The recently renovated hub of student life outside the classroom functions as place to gather, to relax and to enjoy being part of the Cap Family. It incorporates comfortable, flexible lounge space for residential and commuter students with computer access and high-definition television, a contemporary coffee bar and restaurant. Home to the Diversity and Inclusion Office, Student and Community Engagement, Residential and Commuter Life, International Education, Bookstore, Cabaret Theatre, Capital Court and other campus eateries, Student Government, Activities Management and Planning, The Mezz and more, it also features an interactive wall that invites international students, as well as Capital students studying abroad, to put Capital on the map and create a visual representation of the connections between the University, our students and the world.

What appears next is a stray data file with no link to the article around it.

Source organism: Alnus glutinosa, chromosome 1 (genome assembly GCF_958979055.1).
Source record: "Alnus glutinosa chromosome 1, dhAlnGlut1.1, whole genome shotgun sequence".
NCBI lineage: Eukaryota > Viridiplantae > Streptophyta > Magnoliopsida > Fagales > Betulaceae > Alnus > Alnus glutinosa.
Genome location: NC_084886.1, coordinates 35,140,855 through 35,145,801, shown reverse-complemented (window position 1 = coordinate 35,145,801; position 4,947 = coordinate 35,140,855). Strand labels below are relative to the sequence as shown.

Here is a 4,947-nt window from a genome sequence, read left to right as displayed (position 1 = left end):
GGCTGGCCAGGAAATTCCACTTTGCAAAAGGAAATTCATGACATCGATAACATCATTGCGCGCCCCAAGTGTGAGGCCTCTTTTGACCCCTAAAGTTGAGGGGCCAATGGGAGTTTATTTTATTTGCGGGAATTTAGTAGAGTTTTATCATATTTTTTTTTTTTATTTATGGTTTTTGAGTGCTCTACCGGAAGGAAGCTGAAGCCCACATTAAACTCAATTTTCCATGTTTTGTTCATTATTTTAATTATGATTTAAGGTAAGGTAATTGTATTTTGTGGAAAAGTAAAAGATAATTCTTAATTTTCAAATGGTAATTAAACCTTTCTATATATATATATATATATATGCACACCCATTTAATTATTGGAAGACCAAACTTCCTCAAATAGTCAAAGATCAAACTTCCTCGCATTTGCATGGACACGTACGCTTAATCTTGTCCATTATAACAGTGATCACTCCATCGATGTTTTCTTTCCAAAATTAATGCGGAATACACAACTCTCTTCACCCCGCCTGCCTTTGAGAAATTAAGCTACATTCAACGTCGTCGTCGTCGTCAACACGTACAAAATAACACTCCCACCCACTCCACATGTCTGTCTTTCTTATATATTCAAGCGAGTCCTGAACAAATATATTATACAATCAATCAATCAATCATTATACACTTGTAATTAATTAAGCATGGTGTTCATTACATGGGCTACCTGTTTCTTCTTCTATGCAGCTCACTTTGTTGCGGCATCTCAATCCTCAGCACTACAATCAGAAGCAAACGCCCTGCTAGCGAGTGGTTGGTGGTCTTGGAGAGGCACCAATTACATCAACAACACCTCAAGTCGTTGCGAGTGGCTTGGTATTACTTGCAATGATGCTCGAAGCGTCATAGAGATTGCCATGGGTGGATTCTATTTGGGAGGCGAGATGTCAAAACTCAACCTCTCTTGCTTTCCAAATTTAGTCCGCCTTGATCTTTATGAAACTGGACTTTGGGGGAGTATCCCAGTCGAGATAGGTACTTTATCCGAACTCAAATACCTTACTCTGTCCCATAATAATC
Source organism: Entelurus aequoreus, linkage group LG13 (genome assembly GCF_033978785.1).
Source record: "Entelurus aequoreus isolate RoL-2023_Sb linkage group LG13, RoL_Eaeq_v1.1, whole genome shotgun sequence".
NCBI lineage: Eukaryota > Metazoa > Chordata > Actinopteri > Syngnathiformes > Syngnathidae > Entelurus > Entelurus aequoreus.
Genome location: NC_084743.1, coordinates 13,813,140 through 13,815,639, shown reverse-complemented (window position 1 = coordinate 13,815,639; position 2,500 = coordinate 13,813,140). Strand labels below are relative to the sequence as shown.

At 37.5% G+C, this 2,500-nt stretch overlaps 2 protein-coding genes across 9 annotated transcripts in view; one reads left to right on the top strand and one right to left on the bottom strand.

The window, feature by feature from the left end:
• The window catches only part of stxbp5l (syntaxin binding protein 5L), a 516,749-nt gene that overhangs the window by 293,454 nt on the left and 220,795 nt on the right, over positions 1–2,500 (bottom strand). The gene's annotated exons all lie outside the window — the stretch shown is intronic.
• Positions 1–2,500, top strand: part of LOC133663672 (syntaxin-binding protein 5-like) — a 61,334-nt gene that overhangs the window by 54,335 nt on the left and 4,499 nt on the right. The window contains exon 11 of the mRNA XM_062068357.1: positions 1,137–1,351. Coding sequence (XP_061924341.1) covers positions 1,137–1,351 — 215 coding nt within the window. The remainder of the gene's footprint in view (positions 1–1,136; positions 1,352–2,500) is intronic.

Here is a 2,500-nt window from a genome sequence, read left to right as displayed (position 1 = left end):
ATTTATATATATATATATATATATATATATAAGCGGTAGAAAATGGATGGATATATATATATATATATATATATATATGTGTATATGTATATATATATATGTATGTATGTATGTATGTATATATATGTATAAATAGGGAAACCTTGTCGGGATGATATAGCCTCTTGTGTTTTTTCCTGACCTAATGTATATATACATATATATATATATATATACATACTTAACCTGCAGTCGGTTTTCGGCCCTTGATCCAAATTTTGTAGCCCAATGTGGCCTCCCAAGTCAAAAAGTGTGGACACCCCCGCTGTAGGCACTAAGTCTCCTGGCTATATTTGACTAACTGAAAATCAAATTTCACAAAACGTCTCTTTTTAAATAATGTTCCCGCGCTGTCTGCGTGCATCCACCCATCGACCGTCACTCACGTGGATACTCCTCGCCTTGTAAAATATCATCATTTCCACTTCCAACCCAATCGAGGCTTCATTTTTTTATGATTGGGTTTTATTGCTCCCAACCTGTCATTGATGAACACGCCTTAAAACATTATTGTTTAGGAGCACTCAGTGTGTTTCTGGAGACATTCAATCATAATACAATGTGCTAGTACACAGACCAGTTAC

WXCU, Radio Free Capital, was voted the “Best Student Run Internet-Only Radio Station” by the College Music Journal in 2007. The station is led by an all-student management team and features a commercial-style alternative format. The studio is equipped with the latest radio broadcasting technology, including both production and playback equipment currently on the air at broadcast stations in Columbus.
This provides students with experience that translates directly into real world applications. It's available over the Internet at WXCURadio.com, on the campus cable system, and is featured in various campus locations. Additionally, the station hosts several concerts each academic year and supports the efforts of student groups campus-wide.